Does the user need to approve the recording of your face and screen? If not this could be a serious problem when someone with a mildly-nsfw app (but acceptable to app store) decides the record all the naughty stuff their users do and blackmail them.
The assumption made in this article is that startups with the "get shit done" mantra only say to "get shit done" when you're not performing. I feel like the entire article is based on a bad assumption..
Why? So long as there are proper repercussions against the person who did the deed, if that person wasn't a part of Disney, what could Disney have reasonably done? If there turns out to be nothing it could reasonably have done, then whence comes responsibility?
A lot of people give Twitter Bootstrap crap because everyone is using the design and they get sick of seeing the design on every website. A lot of people miss the whole point of Twitter Bootstrap. It's a design guide, it's for people to quickly create a website. It doesn't mean it's finished after that.
I think people shouldn't blame Twitter Bootstrap, but the people that are using Twitter Bootstrap. They shouldn't stop with styling and design after Twitter Bootstrap is implemented. They should make the design their own.
Note: I'm one of those people. Sometimes I make a design with Twitter Bootstrap at it's core, and not change the styling of the input fields etcetera to make the design not look like Twitter Bootstrap. But that's MY fault, not the creators of Twitter Bootstrap.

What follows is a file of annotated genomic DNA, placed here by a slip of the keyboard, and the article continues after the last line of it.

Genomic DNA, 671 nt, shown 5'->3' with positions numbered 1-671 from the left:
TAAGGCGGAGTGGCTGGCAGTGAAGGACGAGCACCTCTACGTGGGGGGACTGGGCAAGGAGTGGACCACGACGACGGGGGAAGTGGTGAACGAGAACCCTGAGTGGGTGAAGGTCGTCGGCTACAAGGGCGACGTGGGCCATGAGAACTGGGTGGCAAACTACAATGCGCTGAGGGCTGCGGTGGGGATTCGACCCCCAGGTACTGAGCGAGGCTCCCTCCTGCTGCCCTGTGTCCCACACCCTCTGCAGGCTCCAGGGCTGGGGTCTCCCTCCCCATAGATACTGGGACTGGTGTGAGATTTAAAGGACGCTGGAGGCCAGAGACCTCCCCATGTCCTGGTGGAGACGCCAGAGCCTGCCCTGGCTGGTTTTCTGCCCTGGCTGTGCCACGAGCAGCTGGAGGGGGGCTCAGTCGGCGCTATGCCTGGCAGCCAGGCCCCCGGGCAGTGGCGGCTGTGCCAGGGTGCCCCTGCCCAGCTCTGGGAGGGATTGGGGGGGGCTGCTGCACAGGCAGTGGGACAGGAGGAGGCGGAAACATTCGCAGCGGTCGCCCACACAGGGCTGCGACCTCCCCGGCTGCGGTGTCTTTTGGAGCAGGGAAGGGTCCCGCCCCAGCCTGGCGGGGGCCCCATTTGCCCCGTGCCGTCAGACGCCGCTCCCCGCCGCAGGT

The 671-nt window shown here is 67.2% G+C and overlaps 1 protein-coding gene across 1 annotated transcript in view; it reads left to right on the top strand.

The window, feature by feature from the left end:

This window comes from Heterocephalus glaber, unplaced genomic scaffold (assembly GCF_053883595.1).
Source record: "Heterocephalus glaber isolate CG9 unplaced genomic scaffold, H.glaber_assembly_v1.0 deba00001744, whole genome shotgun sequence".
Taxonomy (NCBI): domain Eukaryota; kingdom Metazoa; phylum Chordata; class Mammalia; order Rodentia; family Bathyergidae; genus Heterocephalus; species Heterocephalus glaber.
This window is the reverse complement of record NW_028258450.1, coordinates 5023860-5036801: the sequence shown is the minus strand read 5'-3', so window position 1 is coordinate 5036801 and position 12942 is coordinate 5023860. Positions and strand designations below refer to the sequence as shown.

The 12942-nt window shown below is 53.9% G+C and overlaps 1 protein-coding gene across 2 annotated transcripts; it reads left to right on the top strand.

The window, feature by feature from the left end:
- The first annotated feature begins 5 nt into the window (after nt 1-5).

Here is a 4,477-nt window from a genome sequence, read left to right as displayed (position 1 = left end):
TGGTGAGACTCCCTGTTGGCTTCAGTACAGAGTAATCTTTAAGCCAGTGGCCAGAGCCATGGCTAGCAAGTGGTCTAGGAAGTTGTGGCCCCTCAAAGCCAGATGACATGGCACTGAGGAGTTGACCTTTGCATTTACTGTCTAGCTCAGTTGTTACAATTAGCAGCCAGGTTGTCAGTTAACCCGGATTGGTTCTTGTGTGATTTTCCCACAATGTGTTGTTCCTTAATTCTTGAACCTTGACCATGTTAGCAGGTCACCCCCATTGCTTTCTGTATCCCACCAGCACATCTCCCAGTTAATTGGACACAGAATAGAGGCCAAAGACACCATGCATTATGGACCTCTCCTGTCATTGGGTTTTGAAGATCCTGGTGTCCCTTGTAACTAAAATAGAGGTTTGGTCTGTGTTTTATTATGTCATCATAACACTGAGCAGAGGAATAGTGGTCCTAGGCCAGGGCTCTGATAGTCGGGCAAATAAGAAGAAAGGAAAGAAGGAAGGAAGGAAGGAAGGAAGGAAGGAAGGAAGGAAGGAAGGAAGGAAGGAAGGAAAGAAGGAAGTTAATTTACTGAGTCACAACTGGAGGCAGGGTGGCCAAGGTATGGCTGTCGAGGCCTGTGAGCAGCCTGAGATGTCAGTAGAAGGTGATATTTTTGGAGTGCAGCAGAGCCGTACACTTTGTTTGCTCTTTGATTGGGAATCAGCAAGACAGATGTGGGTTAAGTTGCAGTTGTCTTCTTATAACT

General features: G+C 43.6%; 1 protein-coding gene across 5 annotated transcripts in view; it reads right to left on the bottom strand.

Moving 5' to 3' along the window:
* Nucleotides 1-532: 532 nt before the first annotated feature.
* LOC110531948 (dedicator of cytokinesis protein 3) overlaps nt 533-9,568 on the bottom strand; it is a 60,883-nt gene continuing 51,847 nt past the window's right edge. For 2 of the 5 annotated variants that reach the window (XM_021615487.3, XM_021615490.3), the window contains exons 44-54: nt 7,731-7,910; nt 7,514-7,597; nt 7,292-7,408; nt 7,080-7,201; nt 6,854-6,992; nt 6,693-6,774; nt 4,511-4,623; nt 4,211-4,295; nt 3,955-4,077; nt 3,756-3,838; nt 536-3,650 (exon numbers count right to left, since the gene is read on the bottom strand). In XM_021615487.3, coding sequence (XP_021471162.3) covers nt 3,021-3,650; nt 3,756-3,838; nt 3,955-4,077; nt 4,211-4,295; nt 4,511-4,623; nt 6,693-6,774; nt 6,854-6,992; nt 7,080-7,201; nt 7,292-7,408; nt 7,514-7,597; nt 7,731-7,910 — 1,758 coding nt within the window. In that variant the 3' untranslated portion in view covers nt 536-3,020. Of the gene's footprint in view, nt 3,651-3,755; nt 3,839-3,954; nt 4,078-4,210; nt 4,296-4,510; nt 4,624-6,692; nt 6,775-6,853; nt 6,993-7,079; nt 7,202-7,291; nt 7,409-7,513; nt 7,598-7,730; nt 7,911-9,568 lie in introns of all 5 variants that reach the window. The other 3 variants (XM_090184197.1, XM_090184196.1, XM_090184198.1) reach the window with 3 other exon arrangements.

Great initiative but I do have some feedback. The first thing I notice is that the top menu is unusable. I have no idea what the links do, I only can guess when seeing the icons. The smiley icon is the most confusing.
The second thing are the icons besides the posts. I guess the goal is to help users categorize posts, with the current number of categories it helps. But when all posts match a category you will could have, in theory, 20 categories. This won't help categorize, this will only help confuse people.
The third thing is the text. The lack of dots between the timestamp, username and count of points completely confuses me. When I read the entire line, I will think that Benjamin F. added 3 points 28 minutes ago to the link above. When in fact there are a total of 3 points added to the link above, the post submitter is Benjamin F. and the link was submitted 28 minutes ago. Placing two simple dots helps users not get confused.
I notice a lot of designers want to design something visually attractive but completely don't think about UX/UI. This is a perfect example.
When I see stuff like this, I'm always puzzled how someone tested it and said, "Yeah, this works great." It took me about ten minutes to figure out how to close the drop-down panel after I opened it by hitting the "+" sign.
Also, the tooltips on the timestamps make no sense. I'm not a fan of the "x hours ago" style of relative timestamp, and much prefer to just know the actual date and time an item was posted. Some sites, such as reddit, give you an absolute timestamp in a tooltip when you hover over a relative one, e.g. hovering over "2 hours ago" on a reddit comment produces a tooltip that says "Mon Jan 21 12:15:37 2013 UTC".
But hovering over "about 2 hours ago" on a Designer News post produces a tooltip that says "20 minutes ago". What's going on here?